Sprint Nextel will continue to invest in its current 3G network even as it builds out its 4G , long-term evolution high speed data network, officials announced at the annual CTIA-Wireless Association gathering in New Orleans Wednesday.
Bob Azzi, senior vice president of the carrier's wireless network, said the company would roll out LTE coverage in the relatively low 5 megahertz channels, but will offer reliable "handoff speeds" between 3G and 4G, according to media reports. Azzi said Sprint's 3G network will still do most of the work in the foreseeable future while LTE rolls out in an initial six cities for 15 devices.
"What we focus on is what the customers are really going to get in the network, and that's why we're really confident that this network will be really competitive," he was quoted as saying.
Azzi said the company would shut down its integrated digital enhanced network, acquired when it bought out Nextel in 2005, by the end of next year and reassign that spectrum to boost both its 3G and 4G networks.
In a separate address, Sprint CEO Daniel R. Hesse sounded a downbeat note about the state of the industry that clashed with the overall upbeat tone of the conference, The New York Times reported.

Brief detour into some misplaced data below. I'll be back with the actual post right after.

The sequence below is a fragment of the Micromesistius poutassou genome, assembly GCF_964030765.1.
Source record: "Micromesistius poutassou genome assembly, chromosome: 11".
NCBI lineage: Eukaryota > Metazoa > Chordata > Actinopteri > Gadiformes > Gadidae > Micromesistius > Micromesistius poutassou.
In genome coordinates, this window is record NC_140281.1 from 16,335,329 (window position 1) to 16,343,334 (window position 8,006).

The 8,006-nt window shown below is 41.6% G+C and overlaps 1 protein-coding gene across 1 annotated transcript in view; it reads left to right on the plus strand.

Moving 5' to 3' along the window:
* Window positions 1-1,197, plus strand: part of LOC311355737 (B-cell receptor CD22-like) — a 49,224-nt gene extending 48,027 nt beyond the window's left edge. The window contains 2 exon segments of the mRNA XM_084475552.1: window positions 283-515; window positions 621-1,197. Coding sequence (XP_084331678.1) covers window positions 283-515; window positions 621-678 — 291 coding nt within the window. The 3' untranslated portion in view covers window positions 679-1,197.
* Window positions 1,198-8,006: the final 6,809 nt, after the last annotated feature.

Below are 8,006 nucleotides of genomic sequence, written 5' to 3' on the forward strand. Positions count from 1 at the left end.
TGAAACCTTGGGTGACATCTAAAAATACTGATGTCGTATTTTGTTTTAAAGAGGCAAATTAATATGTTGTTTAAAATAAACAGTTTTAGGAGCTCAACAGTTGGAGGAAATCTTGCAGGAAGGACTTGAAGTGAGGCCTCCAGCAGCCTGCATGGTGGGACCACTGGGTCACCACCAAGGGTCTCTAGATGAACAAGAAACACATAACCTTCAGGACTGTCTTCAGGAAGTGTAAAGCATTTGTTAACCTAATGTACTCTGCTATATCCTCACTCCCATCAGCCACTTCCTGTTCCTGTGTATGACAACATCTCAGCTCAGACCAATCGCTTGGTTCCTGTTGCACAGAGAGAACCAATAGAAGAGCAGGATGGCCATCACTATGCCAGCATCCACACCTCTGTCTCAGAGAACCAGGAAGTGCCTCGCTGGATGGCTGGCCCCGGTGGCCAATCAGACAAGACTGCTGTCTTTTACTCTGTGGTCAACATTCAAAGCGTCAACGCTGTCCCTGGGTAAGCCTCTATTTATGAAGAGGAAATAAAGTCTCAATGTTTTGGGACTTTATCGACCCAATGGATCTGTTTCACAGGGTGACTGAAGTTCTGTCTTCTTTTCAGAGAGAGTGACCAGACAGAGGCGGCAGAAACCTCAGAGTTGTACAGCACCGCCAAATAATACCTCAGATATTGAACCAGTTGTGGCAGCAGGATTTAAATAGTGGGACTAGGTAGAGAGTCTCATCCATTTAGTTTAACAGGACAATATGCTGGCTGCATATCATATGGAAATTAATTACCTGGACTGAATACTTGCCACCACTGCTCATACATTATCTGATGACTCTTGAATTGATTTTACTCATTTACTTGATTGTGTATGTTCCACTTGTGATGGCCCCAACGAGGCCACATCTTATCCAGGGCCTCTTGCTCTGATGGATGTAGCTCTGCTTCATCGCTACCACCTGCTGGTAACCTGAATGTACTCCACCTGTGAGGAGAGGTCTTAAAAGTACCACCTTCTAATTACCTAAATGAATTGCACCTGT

"The reputation of our industry has dropped to the lowest of any major industry," said Hesse as reported by the Times. "Even the cable and oil industries rate higher with consumers than we do. That's a bummer."
'Lose the Acronyms'
Technology analyst Rob Enderle of the Enderle Group told us that Sprint's vision for the future holds appeal for consumers.
"It is a pretty complex plan that basically means that Sprint customers will get phone services and data better, faster, and cheaper (both from a Sprint cost and user cost) than any other network," Enderle said. " If they can stop throwing around the confusing acronyms and names --LTE, WiMax, Wi-Fi , Ethernet-Based Backhaul, etc. -- and focus more on the experience I think customers will like these changes."
But Sprint must master the art of appealing to consumers with more direct benefits of switching from another carrier, Enderle said.
"If they continue to largely talk about the technology and the benefits of it, potential switchers will stay where they are and this will fail," he said. "They have also been slow on hot new phones, almost last with the iPhone, and they'll need to get hot phones more quickly (particularly unique hot phones) if they are going to drive a lot of change."
In other news, Sprint announced the May 18 availability of the Sierra Wireless Tri-Fi hotspot, the first device to support 3G, 4G LTE and WiMAX, for $99, after a $50 mail-in rebate, with a two-year data plan.